When disciple-making loses its glamour

The adventure of a life time?

Sometimes, making disciples is not all that glamorous. I know it is a commandment from our Lord, but so many times I’m more influenced by what discipleship is supposed to be like, instead of what it really is.

It’s supposed to be an adventure, right? I mean, what else could it be like, when you invest your life in the life of other person?

But sometimes it is not.

Sometimes it’s reality.

With all the problems and challenges and personal issues that come from being too close to anyone.

I think I’m always trying my very best, but then things happen and making disciples loses its glamour.



Adding insult to injury.

Making disciples is painful business.

Now, try this on a culturally diverse setting.

When ministering to a group of people who cannot decided which one is the best version of the language they all speak, very quickly you learn that the battle you face is extremely challenging (impossible?).

Communication is not the main issue here. A more important problem is how easy it is to offend and be offended.

How am I supposed to make disciples, when they bite back?

Aren’t they aware that I’m in a mission to make disciples of the nations?

Well, the nations are not making it easier for me to fulfill the Great Commission.


Is this really who I am?

Honestly, it is very hard not to evaluate my own worth, as a disciple-maker, based on how people respond to my efforts of teaching them everything the Lord has commanded.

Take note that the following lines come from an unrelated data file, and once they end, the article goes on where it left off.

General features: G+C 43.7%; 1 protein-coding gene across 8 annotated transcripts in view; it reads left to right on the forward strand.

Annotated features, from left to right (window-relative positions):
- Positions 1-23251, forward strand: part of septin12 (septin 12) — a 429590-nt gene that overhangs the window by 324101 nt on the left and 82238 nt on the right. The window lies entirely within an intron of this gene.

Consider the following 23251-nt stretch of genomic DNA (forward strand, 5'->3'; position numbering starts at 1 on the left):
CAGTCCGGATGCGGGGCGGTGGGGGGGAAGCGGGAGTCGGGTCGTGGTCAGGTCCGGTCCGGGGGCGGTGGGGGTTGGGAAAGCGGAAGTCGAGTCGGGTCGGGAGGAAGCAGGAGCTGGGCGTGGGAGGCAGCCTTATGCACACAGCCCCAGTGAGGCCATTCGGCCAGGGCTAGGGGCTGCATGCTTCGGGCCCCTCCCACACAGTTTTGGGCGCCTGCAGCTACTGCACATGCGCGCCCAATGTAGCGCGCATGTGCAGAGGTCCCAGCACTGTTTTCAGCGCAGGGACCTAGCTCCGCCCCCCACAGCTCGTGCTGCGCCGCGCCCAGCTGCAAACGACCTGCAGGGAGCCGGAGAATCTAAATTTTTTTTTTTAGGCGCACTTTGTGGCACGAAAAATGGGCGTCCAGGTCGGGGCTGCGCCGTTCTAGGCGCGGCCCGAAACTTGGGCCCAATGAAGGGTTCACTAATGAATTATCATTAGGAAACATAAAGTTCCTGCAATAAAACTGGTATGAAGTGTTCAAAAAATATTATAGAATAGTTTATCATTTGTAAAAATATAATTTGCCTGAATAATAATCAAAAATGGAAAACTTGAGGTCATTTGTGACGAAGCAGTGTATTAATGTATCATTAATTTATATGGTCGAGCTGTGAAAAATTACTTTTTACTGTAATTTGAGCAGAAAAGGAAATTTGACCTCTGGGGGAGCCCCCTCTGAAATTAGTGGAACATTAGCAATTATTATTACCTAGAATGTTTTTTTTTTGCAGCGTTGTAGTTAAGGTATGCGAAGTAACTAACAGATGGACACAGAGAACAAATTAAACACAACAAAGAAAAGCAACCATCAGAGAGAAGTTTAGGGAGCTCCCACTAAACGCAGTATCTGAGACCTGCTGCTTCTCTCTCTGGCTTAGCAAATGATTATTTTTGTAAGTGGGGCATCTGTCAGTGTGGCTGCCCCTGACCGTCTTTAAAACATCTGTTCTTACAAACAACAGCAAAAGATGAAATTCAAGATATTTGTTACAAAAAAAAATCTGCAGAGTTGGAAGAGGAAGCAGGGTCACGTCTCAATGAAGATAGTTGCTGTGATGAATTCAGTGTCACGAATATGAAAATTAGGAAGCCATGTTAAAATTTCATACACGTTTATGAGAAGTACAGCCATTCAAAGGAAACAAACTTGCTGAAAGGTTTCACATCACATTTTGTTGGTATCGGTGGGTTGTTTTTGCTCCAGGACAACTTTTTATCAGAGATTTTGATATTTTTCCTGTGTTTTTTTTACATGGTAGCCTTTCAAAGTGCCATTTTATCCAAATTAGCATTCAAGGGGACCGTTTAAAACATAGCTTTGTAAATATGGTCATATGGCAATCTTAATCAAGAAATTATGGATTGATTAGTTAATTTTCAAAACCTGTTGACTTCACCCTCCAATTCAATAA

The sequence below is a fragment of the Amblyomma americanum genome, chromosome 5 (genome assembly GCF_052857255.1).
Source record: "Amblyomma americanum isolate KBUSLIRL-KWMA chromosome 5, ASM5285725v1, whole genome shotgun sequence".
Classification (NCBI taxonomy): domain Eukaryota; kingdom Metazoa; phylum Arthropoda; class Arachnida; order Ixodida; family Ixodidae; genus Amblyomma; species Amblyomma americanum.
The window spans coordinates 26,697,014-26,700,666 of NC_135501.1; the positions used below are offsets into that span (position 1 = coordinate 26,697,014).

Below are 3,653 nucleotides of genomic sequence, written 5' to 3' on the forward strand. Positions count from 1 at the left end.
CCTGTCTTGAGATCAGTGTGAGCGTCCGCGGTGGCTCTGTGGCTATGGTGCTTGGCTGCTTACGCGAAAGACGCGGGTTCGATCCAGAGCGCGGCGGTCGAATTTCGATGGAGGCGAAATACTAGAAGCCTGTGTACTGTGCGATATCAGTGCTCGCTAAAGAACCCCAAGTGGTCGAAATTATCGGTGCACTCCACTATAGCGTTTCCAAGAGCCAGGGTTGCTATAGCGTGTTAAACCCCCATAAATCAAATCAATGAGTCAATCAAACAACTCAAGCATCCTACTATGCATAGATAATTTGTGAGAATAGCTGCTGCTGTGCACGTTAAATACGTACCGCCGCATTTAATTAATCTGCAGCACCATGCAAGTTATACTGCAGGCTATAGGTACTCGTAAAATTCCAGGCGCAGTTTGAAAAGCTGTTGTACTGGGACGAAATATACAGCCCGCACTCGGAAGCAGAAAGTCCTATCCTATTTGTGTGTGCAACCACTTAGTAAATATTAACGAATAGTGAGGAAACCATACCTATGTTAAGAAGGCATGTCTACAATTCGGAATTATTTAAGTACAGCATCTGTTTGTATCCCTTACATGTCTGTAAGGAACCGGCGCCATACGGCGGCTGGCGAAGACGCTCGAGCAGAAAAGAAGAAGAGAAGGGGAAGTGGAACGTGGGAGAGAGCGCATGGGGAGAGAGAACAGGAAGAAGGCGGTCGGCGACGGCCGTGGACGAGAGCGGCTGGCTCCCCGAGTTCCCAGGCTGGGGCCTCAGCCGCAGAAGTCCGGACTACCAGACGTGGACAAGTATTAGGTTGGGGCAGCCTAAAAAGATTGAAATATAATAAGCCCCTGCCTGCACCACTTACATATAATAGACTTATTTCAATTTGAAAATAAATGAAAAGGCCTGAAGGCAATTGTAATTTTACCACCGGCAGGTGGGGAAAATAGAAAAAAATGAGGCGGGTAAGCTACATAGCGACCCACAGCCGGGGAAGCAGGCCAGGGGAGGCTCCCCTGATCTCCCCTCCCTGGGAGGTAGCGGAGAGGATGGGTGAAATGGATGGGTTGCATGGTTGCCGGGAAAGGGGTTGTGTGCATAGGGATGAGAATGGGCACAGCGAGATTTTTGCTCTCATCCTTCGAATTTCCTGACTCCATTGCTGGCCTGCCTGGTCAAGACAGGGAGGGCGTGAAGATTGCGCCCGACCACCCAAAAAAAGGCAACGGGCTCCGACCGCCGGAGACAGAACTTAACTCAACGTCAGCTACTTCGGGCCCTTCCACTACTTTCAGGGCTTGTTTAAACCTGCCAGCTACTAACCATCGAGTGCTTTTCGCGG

But that is incorrect.

I need to remember that I, my self, am in the process of being cultivated as a humble follower of Jesus Christ; discipleship is also for me.

I also need to remember that my call is to be a steward of God’s grace, and that it is Him who is transforming people. I am not in charge.

My worth does not come from my level of productivity in His kingdom, but from the completed work of Jesus Christ. From the grace He extended to me when He called me his own. From the security of His perfect life and sacrifice. From the power of His constant presence in my life. From the hope that, one day, I will see Him face to face, and because of His beauty (i.e. His person and work) I will hear Him welcoming me into the peace and glory He’s prepared for His people.


Be encouraged by the work He is doing in your heart.


Your turn

[.] As a disciple-maker, you are also in need to experience Spiritual Transformation in your own heart.
[.] When in doubt give grace, love people, point to Christ.
[.] Celebrate each and all the fruit God the Holy Spirit may produce, in and through you.
[.] Remember Jeremy’s ministry



And, of course, if you would like to share your experiences with others, you are more than welcome to leave your comments in the section below.


Give by grace, create community, proclaim Good News.







What is culture? It’s us, not them.

Playing fort and making disciples

playing fort

There was no better game for me, when I was a little child in Mexico, than “casitas”, or playing fort. And if it was a rainy day, it was even better, since we believed we had a real excuse to build a shelter – never mind the fact that we always played indoors.

Playing fort, in so many ways, is similar to the launch of a Connecting Point to make disciples in diversity.

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